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Table of contents
- Actress. Coach. Aspie Wrangler.
- Stay connected
- Dos and Don'ts in Myanmar
- Eating My Way Through Yangon - Heart My Backpack
- Entering Myanmar at Mandalay from China (fly from Kunming) - Mandalay Forum
Select a City: Yangon. Burma Expat Forum Looking for a business partner.
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Expatriate Health Insurance Get a quote for expat health insurance in Burma. International Moving Quotes Moving to Burma? Get a moving quote. Join Today free Join Expat Exchange to meet expats in your area or get advice before your move. Best Places to Live in Medellin, Colombia Here are the best places to live in Medellin, Colombia, based on the recommendations of expats that already live there. These are worn in place of pants or skirts, as they have plenty of ventilation compared to their Western counterparts.
For more on the merits of wearing Myanmar's national dress, read about the longyi and why it's good manners to wear it. Try some of the local customs, too, like wearing thanaka makeup and chewing Kun-ya, or betel nut. Thanaka is a paste made from thanaka tree bark and is painted on the cheeks and nose.
The Burmese say thanaka is an effective sunblock. Kun-ya is more of an acquired taste; the Burmese wrap areca nuts and dried herbs in betel leaves, then chew the wad; this is what stains and distorts their teeth. Participate in local festivals.
So long as they do not disrespect the proceedings, tourists are allowed to participate in any traditional celebrations going on at the time of their visit. Watch where you point that camera. Stupas and landscapes are fair game for tourist photographers; people aren't.
Always ask permission before taking a shot of locals. Just because women are bathing out in the open doesn't make it OK to snap a picture; quite the opposite. Taking pictures of meditating monks is considered very disrespectful. Certain far-flung tribes in Myanmar also frown on tourists taking pictures of pregnant women. Respect the local religious customs.
Most Burmese are devout Buddhists, and while they will not impose their beliefs on visitors, they will expect you to pay due respect to their traditional practices. Wear appropriate clothes when visiting religious sites, and don't violate their space: avoid touching a monk's robes, and don't disturb praying or meditating people in temples. What not to wear: For appropriate clothing in temples and other important tips, read about Do's and Don'ts for Buddhist Temples.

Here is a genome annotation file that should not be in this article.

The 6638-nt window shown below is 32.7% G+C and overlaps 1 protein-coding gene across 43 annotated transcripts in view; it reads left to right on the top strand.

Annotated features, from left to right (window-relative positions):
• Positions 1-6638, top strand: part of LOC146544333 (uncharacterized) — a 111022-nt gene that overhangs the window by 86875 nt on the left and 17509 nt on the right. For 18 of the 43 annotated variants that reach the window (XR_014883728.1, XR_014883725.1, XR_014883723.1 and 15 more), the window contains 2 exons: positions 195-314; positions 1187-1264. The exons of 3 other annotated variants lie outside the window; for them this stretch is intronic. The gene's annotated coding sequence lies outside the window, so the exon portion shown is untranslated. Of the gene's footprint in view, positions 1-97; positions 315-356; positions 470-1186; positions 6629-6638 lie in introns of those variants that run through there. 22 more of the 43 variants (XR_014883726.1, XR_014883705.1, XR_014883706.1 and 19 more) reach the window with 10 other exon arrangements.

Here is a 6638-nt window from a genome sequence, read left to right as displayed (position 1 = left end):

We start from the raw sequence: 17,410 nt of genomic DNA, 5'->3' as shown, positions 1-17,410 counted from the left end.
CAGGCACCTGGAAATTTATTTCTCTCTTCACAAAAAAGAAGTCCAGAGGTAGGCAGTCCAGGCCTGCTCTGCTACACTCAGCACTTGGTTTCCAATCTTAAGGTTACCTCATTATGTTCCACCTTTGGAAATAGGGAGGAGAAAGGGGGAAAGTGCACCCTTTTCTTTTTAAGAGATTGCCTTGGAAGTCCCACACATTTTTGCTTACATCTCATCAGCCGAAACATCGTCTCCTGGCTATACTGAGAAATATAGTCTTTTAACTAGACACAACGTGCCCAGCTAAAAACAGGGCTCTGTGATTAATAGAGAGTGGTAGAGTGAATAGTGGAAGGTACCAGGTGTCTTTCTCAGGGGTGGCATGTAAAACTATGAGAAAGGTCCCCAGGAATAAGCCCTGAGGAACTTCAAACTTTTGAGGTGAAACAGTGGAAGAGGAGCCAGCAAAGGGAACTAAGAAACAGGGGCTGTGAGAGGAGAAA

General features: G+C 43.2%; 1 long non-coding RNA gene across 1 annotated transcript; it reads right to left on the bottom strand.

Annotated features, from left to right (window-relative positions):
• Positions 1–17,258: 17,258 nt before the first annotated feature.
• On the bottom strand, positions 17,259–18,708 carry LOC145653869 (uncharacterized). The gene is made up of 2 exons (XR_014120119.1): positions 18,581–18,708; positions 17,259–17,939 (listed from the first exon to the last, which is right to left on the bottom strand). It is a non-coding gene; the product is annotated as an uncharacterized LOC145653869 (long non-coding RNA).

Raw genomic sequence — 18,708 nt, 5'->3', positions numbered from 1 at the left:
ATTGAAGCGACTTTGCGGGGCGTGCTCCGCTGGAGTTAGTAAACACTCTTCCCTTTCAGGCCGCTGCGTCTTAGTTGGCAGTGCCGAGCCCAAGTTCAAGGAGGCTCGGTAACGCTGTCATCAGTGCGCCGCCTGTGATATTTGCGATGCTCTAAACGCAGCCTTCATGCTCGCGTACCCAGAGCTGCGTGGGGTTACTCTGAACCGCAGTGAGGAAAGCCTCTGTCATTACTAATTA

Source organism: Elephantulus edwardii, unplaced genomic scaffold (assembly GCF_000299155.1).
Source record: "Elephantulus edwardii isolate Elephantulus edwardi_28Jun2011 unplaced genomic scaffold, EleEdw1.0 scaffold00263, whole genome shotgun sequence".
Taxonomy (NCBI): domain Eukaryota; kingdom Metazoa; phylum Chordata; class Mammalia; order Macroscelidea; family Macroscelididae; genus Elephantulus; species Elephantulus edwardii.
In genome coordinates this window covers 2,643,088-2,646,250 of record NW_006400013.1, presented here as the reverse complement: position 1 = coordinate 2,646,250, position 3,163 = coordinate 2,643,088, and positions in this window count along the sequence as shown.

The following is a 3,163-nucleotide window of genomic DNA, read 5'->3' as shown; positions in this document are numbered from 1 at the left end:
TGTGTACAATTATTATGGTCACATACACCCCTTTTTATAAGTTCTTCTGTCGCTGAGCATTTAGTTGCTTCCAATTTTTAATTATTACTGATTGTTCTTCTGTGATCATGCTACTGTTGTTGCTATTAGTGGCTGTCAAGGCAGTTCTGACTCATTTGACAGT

Mind your body language. The Burmese, like their religious compatriots around Southeast Asia, have strong feelings about the head and feet. The country director had so many suggestions the last time I spoke with him. We talked about you for at least 20 minutes. I had to get home and sit down. The world was spinning beneath my feet. It would truly be starting from scratch. Not only have I never been to Myanmar, I knew zero words of… what do they speak?
Dos and Don'ts in Myanmar
I had never even MET anyone from there. And for me, that was saying something. I even shook hands with a North Korean student once. Nice guy too!
Eating My Way Through Yangon - Heart My Backpack
Friday night I somehow found an indispensable expatriate guide to Myanmar for my Kindle. We watched a few Myanmar videos Saturday and Sunday night highlighting the pros and cons of being in the recently troubled and still fairly isolated country in Southeast Asia. Yangon formerly called Rangoon , the city we will soon call home, has a tight-knit expat community. Golden Buddhist temples tower over the city and the people of Myanmar are described as kind, generous, and respectful.
Bustling markets abound and unspoiled turquoise beaches wait patiently for our visit just outside the city. No matter how we find the place on arrival, our unique services and skills will be needed and most likely appreciated.
Entering Myanmar at Mandalay from China (fly from Kunming) - Mandalay Forum
There is much good we can do in this part of the world. Who are we meant to meet? Who are we supposed to help?
- Expat advice: moving to Yangon, Myanmar!
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For the moment I am still digesting and also gathering information. My mood floats from cautious optimism, exhilaration, to sheer terror. I DO love working in developing countries and I am no stranger to the mix of emotions I often feel before and upon arrival.
My recent visit to teach for two weeks in Ethiopia is a prime example. But moving somewhere feels a whole lot more permanent and irreversible. Anyway — be excited! It is a great life you have as a family — great — unpredictable and wonderful………Much love Heather. Thanks so much Heather.